Player of the Year Power Rankings: Jahlil Okafor’s free throws, Jerian Grant’s playmaking

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source: Getty Images
Jahlil Okafor (Getty Images)

Every Tuesday, we will be providing you with a breakdown of the top ten candidates for National Player of the Year. You can read through the older posts here.

1. Jahlil Okafor, Duke: The scary part about Jahlil Okafor this season is that, despite being the favorite to win National Player of the Year since the minute he set foot on campus, Okafor has seemingly hit his stride over the course of the last couple of weeks. In three games last week, the nation’s best low-post scorer averaged 26.3 points, 8.0 boards and 2.3 blocks while shooting 30-for-39 from the floor, and while posting numbers like that against Toledo, Wofford and Boston College is not all that much to write home about, it’s still a statement to make. How many players in the country can do that?

More interesting, however, is that Okafor has seemingly figured out how to get to the free throw line. Through the first eight games of his college career, Okafor was 13-for-25 from the charity stripe, taking more than four free throws in a game just once and hitting them at a 52.0 percent clip. The last five games? He’s 30-for-50 from the line, an average of 10 free throws a night. That 60.0 percent shooting percentage still isn’t ideal, but it’s worth noting that against Boston College on Saturday, Okafor was 14-for-17 from the charity stripe.

The knock on Okafor has been that he doesn’t know how to use his strength and his size to bully through defenders, that he’s more interested in finesse around the rim that straight power. If he’s finally figured out how to muscle through smaller defenders, that’s a bad sign for ACC big men.

2. Frank Kaminsky, Wisconsin: There are going to be two things that stand in the way of Frank Kaminsky eventually earning this award. For starters, he plays on a Wisconsin team that is as balanced and as unselfish as any team in the country. Sam Dekker is another potential lottery pick. Nigel Hayes is a potential all-Big Ten first team player. That’s a lot of shots to go around, and with a team devoid of egos, like Wisconsin is, those shots will go around. The other issue? The Big Ten just isn’t that good. Okafor will get a chance to go against Virginia, Louisville, North Carolina and Notre Dame this season. Kaminsky will … over power the front lines of Ohio State, Iowa and Maryland? Huge performances in the biggest games are what get the attention of voters; Heisman moments, if you will. How many of those will Kaminsky have this year?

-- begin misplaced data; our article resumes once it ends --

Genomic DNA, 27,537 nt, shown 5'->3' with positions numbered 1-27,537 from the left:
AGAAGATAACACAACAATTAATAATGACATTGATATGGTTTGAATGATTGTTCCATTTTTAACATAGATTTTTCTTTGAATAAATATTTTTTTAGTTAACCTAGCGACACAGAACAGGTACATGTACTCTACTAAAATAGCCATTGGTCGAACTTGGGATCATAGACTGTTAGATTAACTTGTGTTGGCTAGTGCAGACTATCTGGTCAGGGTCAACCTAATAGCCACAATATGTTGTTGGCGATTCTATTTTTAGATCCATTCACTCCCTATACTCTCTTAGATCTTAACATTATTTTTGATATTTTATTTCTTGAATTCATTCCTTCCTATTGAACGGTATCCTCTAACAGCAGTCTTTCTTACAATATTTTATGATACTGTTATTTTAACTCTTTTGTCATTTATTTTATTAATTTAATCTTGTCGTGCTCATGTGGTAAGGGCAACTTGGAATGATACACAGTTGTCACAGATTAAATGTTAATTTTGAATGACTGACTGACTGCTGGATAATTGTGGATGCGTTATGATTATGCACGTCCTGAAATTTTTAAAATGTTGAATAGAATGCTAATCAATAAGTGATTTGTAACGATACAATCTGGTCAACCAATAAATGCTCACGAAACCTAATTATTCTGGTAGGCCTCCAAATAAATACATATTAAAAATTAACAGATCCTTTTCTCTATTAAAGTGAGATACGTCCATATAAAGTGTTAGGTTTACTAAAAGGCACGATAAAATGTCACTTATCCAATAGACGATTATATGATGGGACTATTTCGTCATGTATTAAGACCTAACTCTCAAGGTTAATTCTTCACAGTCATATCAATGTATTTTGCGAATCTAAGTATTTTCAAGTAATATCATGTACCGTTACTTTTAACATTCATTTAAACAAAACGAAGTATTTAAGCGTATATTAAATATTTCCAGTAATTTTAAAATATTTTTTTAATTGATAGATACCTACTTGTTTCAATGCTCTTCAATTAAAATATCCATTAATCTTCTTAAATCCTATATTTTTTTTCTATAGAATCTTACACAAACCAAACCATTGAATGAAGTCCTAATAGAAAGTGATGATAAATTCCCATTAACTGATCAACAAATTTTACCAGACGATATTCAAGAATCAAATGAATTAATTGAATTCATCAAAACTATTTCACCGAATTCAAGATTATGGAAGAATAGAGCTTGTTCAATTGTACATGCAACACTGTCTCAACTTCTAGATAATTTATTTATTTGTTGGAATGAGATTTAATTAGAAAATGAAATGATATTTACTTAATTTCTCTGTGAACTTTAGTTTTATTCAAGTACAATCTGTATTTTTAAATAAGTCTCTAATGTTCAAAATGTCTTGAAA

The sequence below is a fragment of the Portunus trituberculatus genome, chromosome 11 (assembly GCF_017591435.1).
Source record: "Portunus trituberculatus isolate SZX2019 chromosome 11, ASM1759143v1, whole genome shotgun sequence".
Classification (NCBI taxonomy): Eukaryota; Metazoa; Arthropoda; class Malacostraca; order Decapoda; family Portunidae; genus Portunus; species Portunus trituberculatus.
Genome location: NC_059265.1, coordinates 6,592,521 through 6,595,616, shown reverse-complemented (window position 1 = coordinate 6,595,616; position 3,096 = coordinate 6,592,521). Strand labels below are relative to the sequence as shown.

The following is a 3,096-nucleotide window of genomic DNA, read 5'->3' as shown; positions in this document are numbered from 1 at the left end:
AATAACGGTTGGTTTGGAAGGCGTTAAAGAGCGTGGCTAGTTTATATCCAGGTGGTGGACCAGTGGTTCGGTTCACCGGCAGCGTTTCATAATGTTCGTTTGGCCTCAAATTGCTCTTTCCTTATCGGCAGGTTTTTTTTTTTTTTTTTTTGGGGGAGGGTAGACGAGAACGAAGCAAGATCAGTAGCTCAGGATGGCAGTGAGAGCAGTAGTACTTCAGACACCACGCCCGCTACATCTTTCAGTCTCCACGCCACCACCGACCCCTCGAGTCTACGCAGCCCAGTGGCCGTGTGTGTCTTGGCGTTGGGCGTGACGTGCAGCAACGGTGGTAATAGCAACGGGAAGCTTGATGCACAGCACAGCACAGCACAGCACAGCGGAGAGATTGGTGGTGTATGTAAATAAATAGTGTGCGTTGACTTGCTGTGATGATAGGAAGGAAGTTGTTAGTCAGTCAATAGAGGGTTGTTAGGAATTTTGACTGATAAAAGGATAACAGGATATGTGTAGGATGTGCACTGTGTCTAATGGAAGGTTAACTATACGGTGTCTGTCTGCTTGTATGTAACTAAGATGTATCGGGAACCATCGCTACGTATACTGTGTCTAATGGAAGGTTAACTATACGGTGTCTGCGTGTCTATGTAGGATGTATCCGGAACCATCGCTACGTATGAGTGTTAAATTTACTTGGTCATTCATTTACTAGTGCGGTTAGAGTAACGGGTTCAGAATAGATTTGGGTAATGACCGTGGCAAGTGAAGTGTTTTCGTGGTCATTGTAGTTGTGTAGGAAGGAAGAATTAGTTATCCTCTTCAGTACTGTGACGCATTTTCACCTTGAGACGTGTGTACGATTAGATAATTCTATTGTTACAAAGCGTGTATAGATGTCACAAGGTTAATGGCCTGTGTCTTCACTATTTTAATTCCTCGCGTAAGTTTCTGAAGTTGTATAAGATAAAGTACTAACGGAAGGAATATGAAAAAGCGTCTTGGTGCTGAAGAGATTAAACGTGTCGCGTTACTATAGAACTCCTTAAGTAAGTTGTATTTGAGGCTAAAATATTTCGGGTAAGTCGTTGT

3. Jerian Grant, Notre Dame: There’s been a discussion about whether or not Jerian Grant is a point guard or a shooting guard, and frankly, it’s a silly one. Grant is a lead guard that can score, create open shots for hit teammates and dunk on defenders by putting his chin in the rim. Monday night against North Carolina, Grant played one of his poorer games of the season — 1-for-8 shooting, eight points, fouled out — but the game gave us a perfect example of just what makes Grant so dangerous.

According to Synergy, 32.4 percent of Grant’s shots come as the ball-handler in pick-and-roll actions and, if you include his passes that lead to shots, he’s had 170 possessions in the pick and roll, nearly half of all the offense he creates. What Mike Brey does is simple: He runs a side ball-screen with Grant as the handler, putting three shooters — usually Patrick Connaughton (who plays the four), Demetrius Jackson and Steve Vasturia — on the other side of the court:

source:
Screengrab via ESPN

The result? If you help on the ball-screen action, Notre Dame gets open threes:

If you don’t, they get dunks:

Grant is one of the best in the country in the pick-and-roll, and he’s the biggest reason why Notre Dame is running the nation’s No. 2 offensive.

4. Willie Cauley-Stein, Kentucky: There’s not much new to add here. Cauley-Stein hasn’t played in a week, and he’s still the sparkplug for Kentucky’s potentially historically good defense. If you want an idea of just how important he is, he made this list despite averaging just 10.5 points this season.

5. Montrezl Harrell, Louisville: I understand how weird this may sound, but part of Harrell’s Player of the Year campaign depends on the play of Chris Jones. If Jones can play with the same mindset that he had on Sunday night — pass-first, distributor, team-oriented — Harrell is more likely to put up numbers like he did on Sunday: 25 points and 13 boards.

6. Justin Anderson, Virginia: Virginia is one of the last remaining unbeaten teams, and Anderson has been the best player on the roster to date. He’s shooting 58.8 percent from beyond the arc and averaging a team-high 15.1 points. According to head coach Tony Bennett, that has as much to do with his shot selection as it does with his shooting ability.

“As long as he keeps taking the good shots and being aggressive where he’s supposed to,” Bennett said earlier this season, “and being sound and being patient the way he is, I think he’s very important for us and has given us a good lift.”